Earlier today, Willa was in the bathroom when it was dark, and sheepishly said "oooo it's so dark in here. I think there's a monster in your shower." In an effort to both reassure her and empower her to conquer her fear, I said, "There's no monster in there! Do you want me to open the door so you can look and see for yourself?"
*opens the door and peeks in, tentatively*
Her ginormous eyes lit up as she said, "Hey! No monsters!"
"See! There are no monsters in our house."
"Yeah, but it FEELS like there are monsters in here."
"...but there aren't."
"...but it feels like it."
Fear is powerful, but fear is just a feeling. Feelings are not the truest thing about us. Like the wise sage (my mother-in-law) says: Feelings are only feelings. Did you know we can actually say no to our feelings? Revolutionary, huh? When our feelings are telling us something that is not helpful, or doesn't help us live out our values, we can choose not to obey feelings.
I know it's hard. I mean, I struggle with it plenty. I realize that it's (most likely) not true my children are hatching elaborate plans to terrorize me and ruthlessly plotting chaos and destruction to torture me, but sometimes it sure FEELS like it. Now, if I lived as if what felt true WAS true, I would treat my kids like a dictator treats a rebellious anarchist uprising. Can you see how that would be just slightly unhealthy (please notice the sarcastic understatement here)? Instead, I have to remember what IS true—these are precious kiddos who love their momma, but who are imperfect just like me. Just like me, they have feelings, and bad days, and heart breaks. Just like me, sometimes it’s hard for them not to snap when another family member is pestering them to death. Just like me, it’s hard for them to choose a good attitude in the midst of disappointing circumstances. They are humans just like me.
I’ve been hearing and seeing the effects lately of many who are listening to feelings instead of truth. Fear is only a feeling, but it sure can be a strong one. It’s a pretty powerful monster, and when we feed it, it gets exponentially bigger. There are many right now acquiescing to darkness by not only obeying the fear feelings, but also feeding the fear monster. This is madness. The fear monster is NOT our friend.
The fear monster causes us to behave violently and irrationally. God knows this about us, his creation, and so some form of the phrase “do not fear” is used over a hundred times in scripture. I think he’s pretty serious about it. God knows fear is like a virus, causing his beautiful creation to descend into destruction and chaos. When we fear the darkness, we forget that our great God is the light of the world, overcoming evil with his victorious goodness. When we fear one another, we forget that we are each created in the image of God, each unique but breathtakingly beautiful. To use one of my good ol’ Kentucky phrases, “we all put our pants on one leg at a time.” We have so much more in common than we do differences, and God is asking us to look at those who are different and see a neighbor, not a threat.
In the first century, when Jesus told the story of the “good Samaritan,” the Samaritans and Jews hated each other. They believed different things and worshipped in different ways. They did not associate with one another. I love how now, in the 21st century, the word “Samaritan” has good connotations. I think of generous organizations like “Samaritan’s Purse,” or people who go out of their way to show kindness to those in need. To Jesus’ contemporaries, however, the connotations were just the opposite. I wonder if Jesus was telling this story to us today, what type of person he might use to illustrate his point? Fill in the blank with who you think fits the bill for the most unlikely person. “The Good _____” Muslim? LGBTQ? Black man? White woman? Police Officer? Republican? Democrat?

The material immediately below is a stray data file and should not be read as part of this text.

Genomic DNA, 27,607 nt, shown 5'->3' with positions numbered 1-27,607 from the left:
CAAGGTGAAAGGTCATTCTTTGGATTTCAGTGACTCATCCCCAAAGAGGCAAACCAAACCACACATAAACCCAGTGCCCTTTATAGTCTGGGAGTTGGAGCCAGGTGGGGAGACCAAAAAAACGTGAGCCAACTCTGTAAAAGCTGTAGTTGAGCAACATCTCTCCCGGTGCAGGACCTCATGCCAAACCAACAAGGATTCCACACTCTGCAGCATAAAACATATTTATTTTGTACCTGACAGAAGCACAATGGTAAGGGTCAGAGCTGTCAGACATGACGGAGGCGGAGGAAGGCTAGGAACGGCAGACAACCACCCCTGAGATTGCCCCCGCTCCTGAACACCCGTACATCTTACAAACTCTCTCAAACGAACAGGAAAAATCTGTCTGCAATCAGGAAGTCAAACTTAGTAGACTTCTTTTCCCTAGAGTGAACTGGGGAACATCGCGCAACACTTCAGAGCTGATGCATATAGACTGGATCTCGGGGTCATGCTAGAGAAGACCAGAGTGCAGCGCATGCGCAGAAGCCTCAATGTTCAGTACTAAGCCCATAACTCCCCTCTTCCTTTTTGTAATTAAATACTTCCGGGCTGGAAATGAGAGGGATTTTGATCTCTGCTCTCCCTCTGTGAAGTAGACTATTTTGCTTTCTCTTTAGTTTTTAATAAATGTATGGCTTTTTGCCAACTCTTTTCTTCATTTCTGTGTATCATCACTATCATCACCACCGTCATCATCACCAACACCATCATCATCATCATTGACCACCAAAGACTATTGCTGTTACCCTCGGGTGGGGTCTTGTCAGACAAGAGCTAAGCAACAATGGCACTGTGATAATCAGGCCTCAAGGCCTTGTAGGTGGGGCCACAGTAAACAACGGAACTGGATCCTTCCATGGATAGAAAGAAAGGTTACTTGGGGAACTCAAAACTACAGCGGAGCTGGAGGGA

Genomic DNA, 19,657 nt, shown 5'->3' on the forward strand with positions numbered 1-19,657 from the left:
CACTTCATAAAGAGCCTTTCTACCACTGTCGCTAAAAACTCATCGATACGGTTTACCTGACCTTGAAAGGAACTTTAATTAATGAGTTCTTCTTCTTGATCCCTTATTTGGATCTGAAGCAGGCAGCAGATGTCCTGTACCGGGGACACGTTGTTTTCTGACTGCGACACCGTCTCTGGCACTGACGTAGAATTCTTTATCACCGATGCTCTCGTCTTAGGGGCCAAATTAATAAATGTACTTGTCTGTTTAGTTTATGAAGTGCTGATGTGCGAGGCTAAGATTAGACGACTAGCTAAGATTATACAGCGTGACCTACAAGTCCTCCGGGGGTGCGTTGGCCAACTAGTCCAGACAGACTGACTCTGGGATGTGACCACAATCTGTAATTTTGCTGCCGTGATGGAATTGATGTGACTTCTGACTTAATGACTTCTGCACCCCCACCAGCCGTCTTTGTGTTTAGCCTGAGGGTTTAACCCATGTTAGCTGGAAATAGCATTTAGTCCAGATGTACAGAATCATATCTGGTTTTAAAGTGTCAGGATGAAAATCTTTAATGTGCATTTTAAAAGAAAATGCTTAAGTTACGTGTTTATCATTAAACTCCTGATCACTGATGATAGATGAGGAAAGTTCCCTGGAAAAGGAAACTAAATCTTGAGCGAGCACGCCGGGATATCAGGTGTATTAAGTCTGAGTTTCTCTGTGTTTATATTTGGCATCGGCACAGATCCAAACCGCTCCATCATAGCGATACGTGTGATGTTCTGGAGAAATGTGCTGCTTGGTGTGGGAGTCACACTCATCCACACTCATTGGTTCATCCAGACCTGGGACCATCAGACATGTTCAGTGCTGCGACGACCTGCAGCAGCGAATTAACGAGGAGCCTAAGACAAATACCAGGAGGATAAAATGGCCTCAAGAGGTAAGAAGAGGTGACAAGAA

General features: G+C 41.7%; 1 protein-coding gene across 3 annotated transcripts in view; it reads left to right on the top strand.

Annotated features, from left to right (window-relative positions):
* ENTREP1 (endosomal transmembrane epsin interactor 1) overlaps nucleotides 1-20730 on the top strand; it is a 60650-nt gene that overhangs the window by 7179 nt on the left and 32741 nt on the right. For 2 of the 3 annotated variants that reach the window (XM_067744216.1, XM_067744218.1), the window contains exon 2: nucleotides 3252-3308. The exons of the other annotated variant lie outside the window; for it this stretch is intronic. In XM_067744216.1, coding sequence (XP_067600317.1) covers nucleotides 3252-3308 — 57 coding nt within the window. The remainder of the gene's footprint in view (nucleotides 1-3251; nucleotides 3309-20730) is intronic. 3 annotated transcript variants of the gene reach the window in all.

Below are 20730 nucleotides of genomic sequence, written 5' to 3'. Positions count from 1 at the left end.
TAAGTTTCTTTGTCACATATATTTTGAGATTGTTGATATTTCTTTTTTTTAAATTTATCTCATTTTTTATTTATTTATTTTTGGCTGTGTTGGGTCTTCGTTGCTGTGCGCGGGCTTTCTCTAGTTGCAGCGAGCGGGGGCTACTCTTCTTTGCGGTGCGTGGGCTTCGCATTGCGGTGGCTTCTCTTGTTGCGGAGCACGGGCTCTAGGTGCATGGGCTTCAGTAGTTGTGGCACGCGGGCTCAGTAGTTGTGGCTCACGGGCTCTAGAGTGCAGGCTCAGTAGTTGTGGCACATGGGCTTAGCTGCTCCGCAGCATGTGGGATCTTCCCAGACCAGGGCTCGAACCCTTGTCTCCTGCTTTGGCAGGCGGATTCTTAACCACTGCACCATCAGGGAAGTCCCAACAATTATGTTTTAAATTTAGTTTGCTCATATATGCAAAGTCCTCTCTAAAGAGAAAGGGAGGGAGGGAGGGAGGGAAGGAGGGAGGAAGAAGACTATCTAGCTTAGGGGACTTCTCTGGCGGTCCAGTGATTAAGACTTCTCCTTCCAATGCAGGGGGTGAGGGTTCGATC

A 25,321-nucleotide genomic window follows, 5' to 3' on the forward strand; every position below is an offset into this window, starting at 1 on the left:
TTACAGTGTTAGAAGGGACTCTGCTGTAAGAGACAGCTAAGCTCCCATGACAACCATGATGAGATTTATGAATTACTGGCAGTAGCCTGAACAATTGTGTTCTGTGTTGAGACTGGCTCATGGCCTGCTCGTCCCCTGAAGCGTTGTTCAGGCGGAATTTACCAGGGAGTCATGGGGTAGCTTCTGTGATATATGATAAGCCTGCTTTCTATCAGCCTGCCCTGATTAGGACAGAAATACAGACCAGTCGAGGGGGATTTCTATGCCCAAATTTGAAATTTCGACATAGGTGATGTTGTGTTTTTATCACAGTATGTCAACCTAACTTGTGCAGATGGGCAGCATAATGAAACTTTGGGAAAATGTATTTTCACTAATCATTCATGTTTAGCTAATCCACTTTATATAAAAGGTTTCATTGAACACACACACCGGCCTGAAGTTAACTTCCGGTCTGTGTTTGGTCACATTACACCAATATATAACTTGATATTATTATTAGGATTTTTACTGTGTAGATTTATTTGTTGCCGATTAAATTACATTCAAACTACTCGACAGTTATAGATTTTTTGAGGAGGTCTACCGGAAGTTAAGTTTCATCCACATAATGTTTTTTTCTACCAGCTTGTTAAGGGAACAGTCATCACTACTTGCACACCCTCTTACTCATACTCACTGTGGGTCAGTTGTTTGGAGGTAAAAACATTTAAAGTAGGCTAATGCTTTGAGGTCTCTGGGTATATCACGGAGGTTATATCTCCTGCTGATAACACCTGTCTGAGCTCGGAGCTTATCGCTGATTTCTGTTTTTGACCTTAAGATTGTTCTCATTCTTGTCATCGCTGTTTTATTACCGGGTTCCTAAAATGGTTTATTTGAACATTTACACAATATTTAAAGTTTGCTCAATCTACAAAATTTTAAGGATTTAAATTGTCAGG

Another thing that strikes me in this story is the danger involved in the “Good Samaritan” helping the Jew who was in need. The poor man had been beaten close to death by robbers, as was very common on the road to Jericho, the setting of the story. The Samaritan was taking a huge risk by dismounting his donkey and pausing to care for this man. He put himself in a vulnerable position by walking with his donkey, carrying a severely injured man. Would I do the same for someone different from me, who most probably had disdain and hatred toward me? Or would I be too afraid?
It’s high time to call out the fear monster and dispel the darkness. I think it’s time to own up to the fact that Jesus calls us to a challenging standard, one that stretches us greatly, if we’re to truly “love our neighbor as ourselves.” It’s ok that we feel fear. It’s only a feeling. But we CANNOT obey it. We CANNOT live as if our fear is the truest thing. We must put our trust fully in the Light of the World, the one who came “not to condemn the world, but to save it.” Will we follow him on his redemptive mission? Even if it is costly? Even if it scares us?
What are you afraid of today? There is plenty of darkness in the world, and if we lose sight of the Light, we will succumb to the fear. How can you take a step toward trusting Jesus today instead of feeding the fear monster? What channel do you need to turn off (I am so serious about that one)? What social media outlet do you need to take a break from (I’m looking’ at you, Katherine Fischer…yeah, I saw you throw your phone across the room last night. Time to say enough is enough, girl. It ain’t good for ya.) What person do you need to talk to today? What new friend do you need to make? What book do you need to read that will challenge and encourage you to think outside your own box? I’m taking steps today. Let’s take them together. I have a hunch that if we all went on strike from the fear monster, he’d starve to death and no longer pester us.